“Jr Motorsports’ Nationwide driver Brad Keselowski has enjoyed a breakout 2008. He has two wins and sits second in the point standings. He is now considered one of the brightest prospects in NASCAR. It’s hardly surprising that Penske Racing offered him the chance to replace Ryan Newman in the #12 car in 2009. What is more surprising is that Keselowski turned it down. That says a few things about the two parties. One, Keselowski must be on the fast track for a seat in the #5 car in 2010, which is obviously a better car than the #12. With great connections at Chevrolet with not only JR Motorsports and Hendrick, but also with Haas Racing (he has tested for Haas this year), Keselowski is in the rare position as a young driver that can turn down Cup rides.
Two, Penske South is no longer a choice destination for drivers. In 2005 Kurt Busch, fresh off his Nextel Cup title, was lured to the #2 car to replace the retiring Rusty Wallace. While it was a surprise that Busch would leave Roush, it still made sense because the #2 was a premier Cup car. Now things are different. The team has won five races in three years and Penske has only made the Chase once (Busch in 2007). Ryan Newman was willing to leave Penske for an upstart Stewart-Haas Racing organization and no other top drivers have hinted at any interest in the #12 ride.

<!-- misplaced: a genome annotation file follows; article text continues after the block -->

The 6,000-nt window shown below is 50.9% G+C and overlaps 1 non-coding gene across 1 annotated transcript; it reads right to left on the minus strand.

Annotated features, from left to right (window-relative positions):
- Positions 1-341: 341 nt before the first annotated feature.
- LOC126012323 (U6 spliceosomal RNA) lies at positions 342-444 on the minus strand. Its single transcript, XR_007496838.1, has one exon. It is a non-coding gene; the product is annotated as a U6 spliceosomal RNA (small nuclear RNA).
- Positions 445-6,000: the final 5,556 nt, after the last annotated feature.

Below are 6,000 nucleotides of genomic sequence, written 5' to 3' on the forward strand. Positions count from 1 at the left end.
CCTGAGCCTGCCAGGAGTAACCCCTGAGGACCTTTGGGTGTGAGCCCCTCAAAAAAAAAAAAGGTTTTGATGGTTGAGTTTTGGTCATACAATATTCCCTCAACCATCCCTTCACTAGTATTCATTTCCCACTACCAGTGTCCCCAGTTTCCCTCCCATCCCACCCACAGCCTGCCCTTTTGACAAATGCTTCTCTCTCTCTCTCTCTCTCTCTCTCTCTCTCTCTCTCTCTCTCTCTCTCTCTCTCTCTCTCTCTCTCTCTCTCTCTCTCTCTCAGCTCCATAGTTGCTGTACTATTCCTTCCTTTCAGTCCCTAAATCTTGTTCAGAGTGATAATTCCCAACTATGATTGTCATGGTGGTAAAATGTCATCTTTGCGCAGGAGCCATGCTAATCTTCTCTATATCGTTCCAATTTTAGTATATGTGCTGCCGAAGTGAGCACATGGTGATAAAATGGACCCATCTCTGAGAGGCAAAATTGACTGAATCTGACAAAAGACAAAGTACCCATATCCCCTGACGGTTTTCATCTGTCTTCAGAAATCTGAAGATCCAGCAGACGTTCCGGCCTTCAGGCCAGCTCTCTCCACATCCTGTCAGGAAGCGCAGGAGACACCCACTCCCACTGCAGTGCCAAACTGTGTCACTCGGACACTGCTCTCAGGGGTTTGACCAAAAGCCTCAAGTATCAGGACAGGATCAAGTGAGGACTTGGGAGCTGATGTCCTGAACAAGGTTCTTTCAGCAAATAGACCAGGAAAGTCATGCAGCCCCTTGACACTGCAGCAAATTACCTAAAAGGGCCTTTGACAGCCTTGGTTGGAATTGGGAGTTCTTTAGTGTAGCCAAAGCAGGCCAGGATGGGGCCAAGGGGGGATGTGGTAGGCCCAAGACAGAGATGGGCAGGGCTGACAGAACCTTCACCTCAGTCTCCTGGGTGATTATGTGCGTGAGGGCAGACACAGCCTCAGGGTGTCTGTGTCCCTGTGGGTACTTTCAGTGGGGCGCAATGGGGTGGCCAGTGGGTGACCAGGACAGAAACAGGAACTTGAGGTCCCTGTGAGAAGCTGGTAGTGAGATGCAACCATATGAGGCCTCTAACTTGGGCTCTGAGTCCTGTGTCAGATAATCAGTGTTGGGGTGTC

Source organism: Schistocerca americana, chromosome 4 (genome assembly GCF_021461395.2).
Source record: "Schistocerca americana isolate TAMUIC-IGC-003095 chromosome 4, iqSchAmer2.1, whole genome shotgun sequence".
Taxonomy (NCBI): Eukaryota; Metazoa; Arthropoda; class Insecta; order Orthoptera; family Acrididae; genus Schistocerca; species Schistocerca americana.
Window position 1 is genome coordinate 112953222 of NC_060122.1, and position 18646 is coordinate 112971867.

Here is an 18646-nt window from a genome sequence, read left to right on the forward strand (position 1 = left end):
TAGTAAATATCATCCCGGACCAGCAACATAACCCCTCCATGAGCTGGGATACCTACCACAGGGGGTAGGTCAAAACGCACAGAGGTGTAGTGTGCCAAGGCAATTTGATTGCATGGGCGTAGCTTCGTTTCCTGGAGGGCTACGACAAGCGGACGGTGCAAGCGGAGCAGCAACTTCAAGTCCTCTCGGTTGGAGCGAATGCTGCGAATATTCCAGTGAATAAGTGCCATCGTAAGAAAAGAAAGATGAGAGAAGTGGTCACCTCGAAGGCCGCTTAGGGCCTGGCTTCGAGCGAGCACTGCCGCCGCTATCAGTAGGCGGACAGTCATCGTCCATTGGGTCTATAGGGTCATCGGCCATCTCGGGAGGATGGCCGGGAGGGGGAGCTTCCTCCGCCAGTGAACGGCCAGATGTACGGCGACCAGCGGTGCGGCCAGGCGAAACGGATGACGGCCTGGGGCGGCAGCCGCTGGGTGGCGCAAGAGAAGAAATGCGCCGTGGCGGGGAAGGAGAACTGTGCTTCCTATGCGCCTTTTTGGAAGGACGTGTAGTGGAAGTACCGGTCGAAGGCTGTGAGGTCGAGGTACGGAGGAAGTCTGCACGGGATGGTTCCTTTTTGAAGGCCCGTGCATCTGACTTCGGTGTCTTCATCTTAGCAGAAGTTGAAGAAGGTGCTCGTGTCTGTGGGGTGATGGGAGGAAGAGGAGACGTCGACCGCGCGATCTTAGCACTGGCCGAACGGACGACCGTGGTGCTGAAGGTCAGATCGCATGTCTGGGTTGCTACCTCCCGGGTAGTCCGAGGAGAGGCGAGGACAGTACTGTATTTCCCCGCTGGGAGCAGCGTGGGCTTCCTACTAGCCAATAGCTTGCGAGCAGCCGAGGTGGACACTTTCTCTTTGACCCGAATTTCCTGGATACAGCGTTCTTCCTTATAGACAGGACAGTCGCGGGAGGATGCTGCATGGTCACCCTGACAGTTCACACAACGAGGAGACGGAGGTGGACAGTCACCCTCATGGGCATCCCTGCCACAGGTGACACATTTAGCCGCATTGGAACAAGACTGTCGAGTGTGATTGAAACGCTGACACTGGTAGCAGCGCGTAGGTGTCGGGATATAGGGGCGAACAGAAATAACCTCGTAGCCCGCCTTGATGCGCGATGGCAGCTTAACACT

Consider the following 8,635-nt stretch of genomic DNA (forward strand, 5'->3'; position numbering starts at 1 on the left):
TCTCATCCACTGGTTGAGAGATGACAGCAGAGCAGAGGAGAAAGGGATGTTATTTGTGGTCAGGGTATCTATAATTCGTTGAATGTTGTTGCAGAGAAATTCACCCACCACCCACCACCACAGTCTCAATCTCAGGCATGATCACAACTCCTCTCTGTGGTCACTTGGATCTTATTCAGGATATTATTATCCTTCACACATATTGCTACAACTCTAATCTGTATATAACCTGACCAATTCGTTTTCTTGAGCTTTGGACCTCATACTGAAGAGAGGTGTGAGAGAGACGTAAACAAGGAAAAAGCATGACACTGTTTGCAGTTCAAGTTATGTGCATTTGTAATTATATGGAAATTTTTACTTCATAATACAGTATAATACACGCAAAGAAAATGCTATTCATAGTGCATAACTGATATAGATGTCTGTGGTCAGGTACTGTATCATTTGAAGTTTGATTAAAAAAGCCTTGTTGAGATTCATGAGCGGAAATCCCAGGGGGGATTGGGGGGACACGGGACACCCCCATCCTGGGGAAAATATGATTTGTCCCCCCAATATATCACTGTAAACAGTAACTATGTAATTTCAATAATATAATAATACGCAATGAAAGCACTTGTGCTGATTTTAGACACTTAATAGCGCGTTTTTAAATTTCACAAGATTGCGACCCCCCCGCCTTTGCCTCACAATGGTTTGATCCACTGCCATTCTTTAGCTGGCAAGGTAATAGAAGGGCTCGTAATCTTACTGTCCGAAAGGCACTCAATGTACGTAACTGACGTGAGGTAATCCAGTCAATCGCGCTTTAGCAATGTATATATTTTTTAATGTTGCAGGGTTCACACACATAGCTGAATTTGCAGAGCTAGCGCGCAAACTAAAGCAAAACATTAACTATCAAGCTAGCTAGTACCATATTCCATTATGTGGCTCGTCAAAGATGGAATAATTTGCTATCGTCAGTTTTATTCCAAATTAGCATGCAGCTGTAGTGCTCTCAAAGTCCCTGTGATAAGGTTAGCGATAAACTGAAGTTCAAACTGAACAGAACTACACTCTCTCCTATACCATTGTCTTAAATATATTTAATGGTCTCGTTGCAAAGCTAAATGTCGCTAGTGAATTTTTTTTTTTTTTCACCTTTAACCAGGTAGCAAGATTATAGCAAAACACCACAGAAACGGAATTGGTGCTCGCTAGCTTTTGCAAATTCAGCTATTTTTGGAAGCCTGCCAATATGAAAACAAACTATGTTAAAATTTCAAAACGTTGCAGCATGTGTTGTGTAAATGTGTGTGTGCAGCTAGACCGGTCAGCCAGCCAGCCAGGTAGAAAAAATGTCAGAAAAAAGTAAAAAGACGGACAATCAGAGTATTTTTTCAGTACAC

Now Penske may be resigned to the idea that David Stremme is the best driver available. Stremme is a decent driver, but far from a Chase caliber driver. Penske has almost all of the resources to compete with the top teams, but simply can’t put it all together on a consistent basis. That lack of coordination would seem to point to a lack of leadership and management. It’s that lack of quality at the top that will also apparently cost the team a chance at any top driver.